Dr. Daniel Hale Williams (1856-1931) Dr. Williams performed the first successful open heart surgery in 1893 and founded Provident Hospital and Training School for Nurses (the first black-owned hospital in America) in 1891. From 1893-1898, he was Surgeon-in-Chief, Freedmen’s Hospital, Washington, DC. He also founded the National Medical Association in 1895 (African Americans were denied membership in the American Medical Association). As a charter member of the American College of Surgeons in 1913, he was the first and only African American member for many years. <!–split–>
Dr. William Augustus Hinton (1883-1959) First African American physician to publish a textbook – Syphilis and Its Treatment, 1936. He is known internationally for the development of a flocculation method for the detection of syphilis called the “Hinton Test.” Dr. Hinton is also the first African American to hold a professorship at Harvard University. He attended the University of Kansas from 1900-1902 and then transferred to Harvard, graduating from Harvard Medical School in 1912. From 1921-1946, he taught bacteriology and immunology at Harvard before being promoted to clinical professor in 1949.
Mary Eliza Mahoney (1845-1926) First Black professional nurse in the United States (1879). Mary’s parents moved from North Carolina to Boston, where she was born on April 16, 1845. In Boston, black children were not permitted to attend schools with whites until 1855, and even in New England, domestic service was the only way for a Negro woman to make a living. Interested in a nursing career from the age of eighteen, Mary was a “nurse” for several prominent white families prior to entering formal nurse training. On March 23, 1878, she was the “first coloured girl admitted” (Medical and Nursing Record Book, 1878) to the nurse training program at the New England Hospital for Women and Children; she graduated sixteen months later at the age of thirty-four. (Note: Mahoney’s biographer, Helen Miller, was Associate Professor of Nursing Research at North Carolina Central University.)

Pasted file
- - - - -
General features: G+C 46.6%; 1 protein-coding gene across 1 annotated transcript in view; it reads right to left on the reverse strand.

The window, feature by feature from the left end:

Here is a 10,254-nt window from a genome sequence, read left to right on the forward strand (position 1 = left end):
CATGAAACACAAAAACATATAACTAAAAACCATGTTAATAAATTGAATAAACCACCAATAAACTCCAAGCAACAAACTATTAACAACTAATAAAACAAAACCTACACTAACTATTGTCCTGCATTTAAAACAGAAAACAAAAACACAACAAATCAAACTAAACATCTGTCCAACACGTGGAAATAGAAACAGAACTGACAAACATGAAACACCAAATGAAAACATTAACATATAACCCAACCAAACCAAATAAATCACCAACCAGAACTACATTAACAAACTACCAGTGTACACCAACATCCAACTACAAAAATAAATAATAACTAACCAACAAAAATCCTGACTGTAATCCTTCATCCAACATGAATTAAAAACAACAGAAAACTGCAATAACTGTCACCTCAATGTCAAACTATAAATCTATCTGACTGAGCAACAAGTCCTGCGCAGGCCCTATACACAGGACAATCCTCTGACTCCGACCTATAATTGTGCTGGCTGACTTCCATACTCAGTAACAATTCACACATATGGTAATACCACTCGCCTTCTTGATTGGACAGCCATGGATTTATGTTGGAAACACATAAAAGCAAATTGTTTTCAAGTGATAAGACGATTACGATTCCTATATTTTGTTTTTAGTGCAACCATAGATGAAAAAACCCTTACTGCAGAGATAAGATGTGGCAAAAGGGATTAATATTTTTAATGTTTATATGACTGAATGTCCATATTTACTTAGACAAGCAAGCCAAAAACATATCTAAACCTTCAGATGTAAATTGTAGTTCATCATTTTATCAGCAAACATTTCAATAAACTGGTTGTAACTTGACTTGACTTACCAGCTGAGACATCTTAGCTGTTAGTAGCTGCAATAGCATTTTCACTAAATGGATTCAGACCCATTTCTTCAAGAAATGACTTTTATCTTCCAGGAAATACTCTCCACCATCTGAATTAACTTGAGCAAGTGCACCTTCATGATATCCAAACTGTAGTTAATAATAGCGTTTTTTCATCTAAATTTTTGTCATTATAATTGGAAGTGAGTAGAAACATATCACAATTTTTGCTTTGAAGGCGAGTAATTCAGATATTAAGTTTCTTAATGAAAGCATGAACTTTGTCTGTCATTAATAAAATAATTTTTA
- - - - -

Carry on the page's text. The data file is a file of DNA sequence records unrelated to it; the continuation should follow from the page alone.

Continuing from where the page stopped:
Dr. David Satcher
- 16th Surgeon General of the United States, sworn in Feb. 13, 1998
- Director of Center for Disease Control (CDC), Nov. 15, 1993 until being sworn in as Surgeon General. While at CDC, he increased childhood immunization rates from 55% in 1992 to 78% in 1996.
- President, Meharry Medical College, 1982-1993
- Elected in 1986 to the Institute of Medicine of the National Academy of Sciences.
Dr. Ben Carson
- Director (at age 32), Pediatric Neurosurgery, Johns Hopkins Hospital, Baltimore.
- Separated Siamese twins joined at the cranium in 1987. A 70-member surgical team, led by Dr. Carson, operated for 22 hours.
- Graduate of Yale University; MD, University of Michigan School of Medicine.
- Described in his autobiography, Gifted Hands (1990), as an unmotivated child from the Detroit ghetto.
Dr. Rebecca Lee Crumpler (1831-1895?) First African American female to earn a medical degree, 1864 (New England Female Medical College, Boston). Note: Controversial with Rebecca J. Cole, (1846-1922) who received a medical degree from Women’s Medical College of Pennsylvania, 1867.
These are just a few of the notable African Americans that have made contributions to our medical community!
Your Parish Nurse, Kara